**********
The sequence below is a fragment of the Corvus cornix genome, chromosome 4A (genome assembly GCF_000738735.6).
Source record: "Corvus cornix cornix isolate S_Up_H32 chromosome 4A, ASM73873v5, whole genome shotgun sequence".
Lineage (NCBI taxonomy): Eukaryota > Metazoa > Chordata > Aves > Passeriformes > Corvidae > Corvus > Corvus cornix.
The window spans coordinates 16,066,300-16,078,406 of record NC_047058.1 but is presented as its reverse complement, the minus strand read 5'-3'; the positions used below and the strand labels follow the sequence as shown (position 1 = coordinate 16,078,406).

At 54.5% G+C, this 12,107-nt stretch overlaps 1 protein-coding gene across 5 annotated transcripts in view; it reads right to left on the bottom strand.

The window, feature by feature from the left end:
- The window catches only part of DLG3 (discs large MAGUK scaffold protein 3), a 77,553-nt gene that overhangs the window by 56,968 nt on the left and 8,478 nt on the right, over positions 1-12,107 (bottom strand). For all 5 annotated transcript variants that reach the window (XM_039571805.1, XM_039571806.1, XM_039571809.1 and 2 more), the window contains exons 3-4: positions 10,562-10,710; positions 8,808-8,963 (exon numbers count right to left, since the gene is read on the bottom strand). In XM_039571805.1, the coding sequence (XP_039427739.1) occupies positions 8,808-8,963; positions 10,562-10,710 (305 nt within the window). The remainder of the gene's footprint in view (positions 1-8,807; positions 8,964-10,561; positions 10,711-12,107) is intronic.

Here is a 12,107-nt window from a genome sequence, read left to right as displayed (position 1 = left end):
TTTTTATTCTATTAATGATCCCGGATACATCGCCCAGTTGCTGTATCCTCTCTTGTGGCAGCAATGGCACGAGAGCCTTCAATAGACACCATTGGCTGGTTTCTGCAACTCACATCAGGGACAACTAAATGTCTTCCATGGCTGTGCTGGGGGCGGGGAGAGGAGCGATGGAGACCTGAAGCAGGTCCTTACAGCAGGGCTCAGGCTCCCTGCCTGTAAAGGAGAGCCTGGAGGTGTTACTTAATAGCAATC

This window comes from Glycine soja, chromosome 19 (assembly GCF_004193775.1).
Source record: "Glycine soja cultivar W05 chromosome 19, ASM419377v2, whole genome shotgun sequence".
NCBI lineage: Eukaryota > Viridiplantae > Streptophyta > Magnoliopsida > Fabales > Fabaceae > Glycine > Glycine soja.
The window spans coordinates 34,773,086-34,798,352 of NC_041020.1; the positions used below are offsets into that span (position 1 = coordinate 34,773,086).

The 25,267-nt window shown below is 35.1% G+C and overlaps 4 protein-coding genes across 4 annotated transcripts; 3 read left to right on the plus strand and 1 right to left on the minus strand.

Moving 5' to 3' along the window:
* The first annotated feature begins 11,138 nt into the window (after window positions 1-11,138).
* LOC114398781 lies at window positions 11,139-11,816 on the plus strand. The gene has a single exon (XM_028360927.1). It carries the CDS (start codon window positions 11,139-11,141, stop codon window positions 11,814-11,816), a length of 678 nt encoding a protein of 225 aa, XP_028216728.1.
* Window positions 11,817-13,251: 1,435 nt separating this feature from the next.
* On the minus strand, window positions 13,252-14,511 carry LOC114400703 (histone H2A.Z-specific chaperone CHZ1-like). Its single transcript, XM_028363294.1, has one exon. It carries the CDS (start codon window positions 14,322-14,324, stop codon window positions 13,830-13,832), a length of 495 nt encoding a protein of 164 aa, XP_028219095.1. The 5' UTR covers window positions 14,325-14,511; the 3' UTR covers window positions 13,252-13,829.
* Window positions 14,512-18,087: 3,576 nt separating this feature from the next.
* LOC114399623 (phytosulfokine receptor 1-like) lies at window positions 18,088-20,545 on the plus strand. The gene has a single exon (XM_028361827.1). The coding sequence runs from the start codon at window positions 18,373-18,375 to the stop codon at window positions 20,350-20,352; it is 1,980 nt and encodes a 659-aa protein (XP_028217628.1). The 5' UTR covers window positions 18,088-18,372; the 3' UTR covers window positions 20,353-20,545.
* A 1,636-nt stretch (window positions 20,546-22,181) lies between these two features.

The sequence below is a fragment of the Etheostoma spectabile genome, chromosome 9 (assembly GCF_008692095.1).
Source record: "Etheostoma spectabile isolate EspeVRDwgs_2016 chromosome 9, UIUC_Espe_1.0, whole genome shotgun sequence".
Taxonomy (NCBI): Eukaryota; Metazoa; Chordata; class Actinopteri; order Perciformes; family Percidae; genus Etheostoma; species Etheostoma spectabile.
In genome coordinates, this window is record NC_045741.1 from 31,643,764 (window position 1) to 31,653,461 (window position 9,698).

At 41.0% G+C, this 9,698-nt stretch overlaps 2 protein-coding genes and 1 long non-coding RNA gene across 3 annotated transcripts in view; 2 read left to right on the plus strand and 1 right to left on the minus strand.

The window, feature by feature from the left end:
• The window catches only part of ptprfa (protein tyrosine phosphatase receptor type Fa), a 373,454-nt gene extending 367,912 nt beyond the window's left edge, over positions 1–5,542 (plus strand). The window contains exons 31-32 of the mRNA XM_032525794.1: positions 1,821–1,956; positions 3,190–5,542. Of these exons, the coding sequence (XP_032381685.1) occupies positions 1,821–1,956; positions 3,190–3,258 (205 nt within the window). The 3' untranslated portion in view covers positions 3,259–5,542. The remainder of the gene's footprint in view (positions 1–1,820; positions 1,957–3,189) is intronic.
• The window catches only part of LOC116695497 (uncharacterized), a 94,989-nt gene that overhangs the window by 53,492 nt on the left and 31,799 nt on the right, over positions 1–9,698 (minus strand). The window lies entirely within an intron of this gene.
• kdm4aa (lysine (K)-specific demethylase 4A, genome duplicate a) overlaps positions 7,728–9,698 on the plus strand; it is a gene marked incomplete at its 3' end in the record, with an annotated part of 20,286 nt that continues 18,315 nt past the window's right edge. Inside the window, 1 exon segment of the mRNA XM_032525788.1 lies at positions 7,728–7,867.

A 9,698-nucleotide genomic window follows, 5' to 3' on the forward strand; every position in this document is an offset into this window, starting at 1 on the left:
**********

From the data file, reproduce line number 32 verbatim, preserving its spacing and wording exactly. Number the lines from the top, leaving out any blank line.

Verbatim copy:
A 9,698-nucleotide genomic window follows, 5' to 3' on the forward strand; every position in this document is an offset into this window, starting at 1 on the left: